Riahi said, “The industrial projects are established in Area C on the border between the occupied lands of 1948 and 1967 under Israel's control. Thus Israel's approval was necessary to launch these industrial parks. Israel is well-aware of the benefits it will reap in this regard at the political and economic levels. Moreover, these cities will not be subject to the sovereignty of the PA, but will fall under the direct control of the funding countries. The JIE [Jenin Industrial Estate], for instance, will be under the supervision and control of the Turkish developing company, which will contract with a private security company to preserve stability in the city, regardless of the Palestinian security or police."
George Kurzum, a development and environment expert at nonprofit job training group Ma’an Development Center in Ramallah, told Al-Monitor, “The industrial areas are parts of joint ventures. Those projects were imposed on the PA, by virtue of the agreements signed with Israel such as the Paris Protocol, which stripped the PA from all powers or jurisdiction over these estates.”
“Most of the factories and enterprises expected to be built in the [Palestinian] industrial parks will not be owned by Palestinian or Arab parties. They would be owned by foreign and Israeli companies, and therefore these facilities will not contribute to the Palestinian national economy, as products will not be sold in the local market. In addition, these areas will be used for commodity fraud and forging of the source countries' certificates, so as to circumvent boycotts in international markets,” Kurzum added.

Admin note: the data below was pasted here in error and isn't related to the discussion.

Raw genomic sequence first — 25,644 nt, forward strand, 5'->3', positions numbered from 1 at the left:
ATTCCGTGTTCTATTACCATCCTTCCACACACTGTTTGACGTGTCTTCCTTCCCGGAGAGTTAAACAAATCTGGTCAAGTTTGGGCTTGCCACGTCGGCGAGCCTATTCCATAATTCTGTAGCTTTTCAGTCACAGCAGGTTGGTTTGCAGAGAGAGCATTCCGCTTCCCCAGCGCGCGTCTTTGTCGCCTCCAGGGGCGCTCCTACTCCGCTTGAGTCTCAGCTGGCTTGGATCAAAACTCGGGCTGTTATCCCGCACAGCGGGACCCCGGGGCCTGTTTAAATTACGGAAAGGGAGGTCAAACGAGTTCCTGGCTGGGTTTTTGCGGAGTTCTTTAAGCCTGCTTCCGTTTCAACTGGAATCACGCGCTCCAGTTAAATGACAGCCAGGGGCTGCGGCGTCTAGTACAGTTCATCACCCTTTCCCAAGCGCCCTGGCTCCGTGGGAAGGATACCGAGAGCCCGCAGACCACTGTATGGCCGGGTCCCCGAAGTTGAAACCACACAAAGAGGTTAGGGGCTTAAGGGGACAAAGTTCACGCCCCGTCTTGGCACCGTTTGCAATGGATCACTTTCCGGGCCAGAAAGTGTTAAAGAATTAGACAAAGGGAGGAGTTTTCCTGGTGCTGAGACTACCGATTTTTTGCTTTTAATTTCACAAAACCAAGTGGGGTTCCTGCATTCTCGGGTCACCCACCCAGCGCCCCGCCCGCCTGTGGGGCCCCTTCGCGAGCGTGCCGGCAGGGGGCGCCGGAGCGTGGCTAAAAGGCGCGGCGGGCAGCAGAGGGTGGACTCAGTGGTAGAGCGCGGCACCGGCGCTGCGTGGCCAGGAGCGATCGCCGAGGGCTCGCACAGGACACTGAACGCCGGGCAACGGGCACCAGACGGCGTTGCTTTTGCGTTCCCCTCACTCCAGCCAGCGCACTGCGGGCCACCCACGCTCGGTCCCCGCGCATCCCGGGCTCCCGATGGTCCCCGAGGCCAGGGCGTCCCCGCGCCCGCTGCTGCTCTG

“With the exception of the PA taking advantage of the direct revenues and taxes paid by these facilities, their strategy does not reflect the Palestinian territories’ economic and development needs, as they [factories] are affiliated with their original companies in Israel, the US and Europe, where their products are marketed."
Kurzum claims the process of turning fertile agricultural land into industrial parks will only benefit foreign operations with a local presence and Israeli private capital, in addition to some influential Palestinian officials seeking their own capitalist interests.
On the criticism targeting the Palestinian government and the industrial parks project, Odeh said the PA is seeking to revitalize the areas and exploit their development potential, especially the water available for agriculture and industry, to develop the national economy and reduce unemployment with new job opportunities.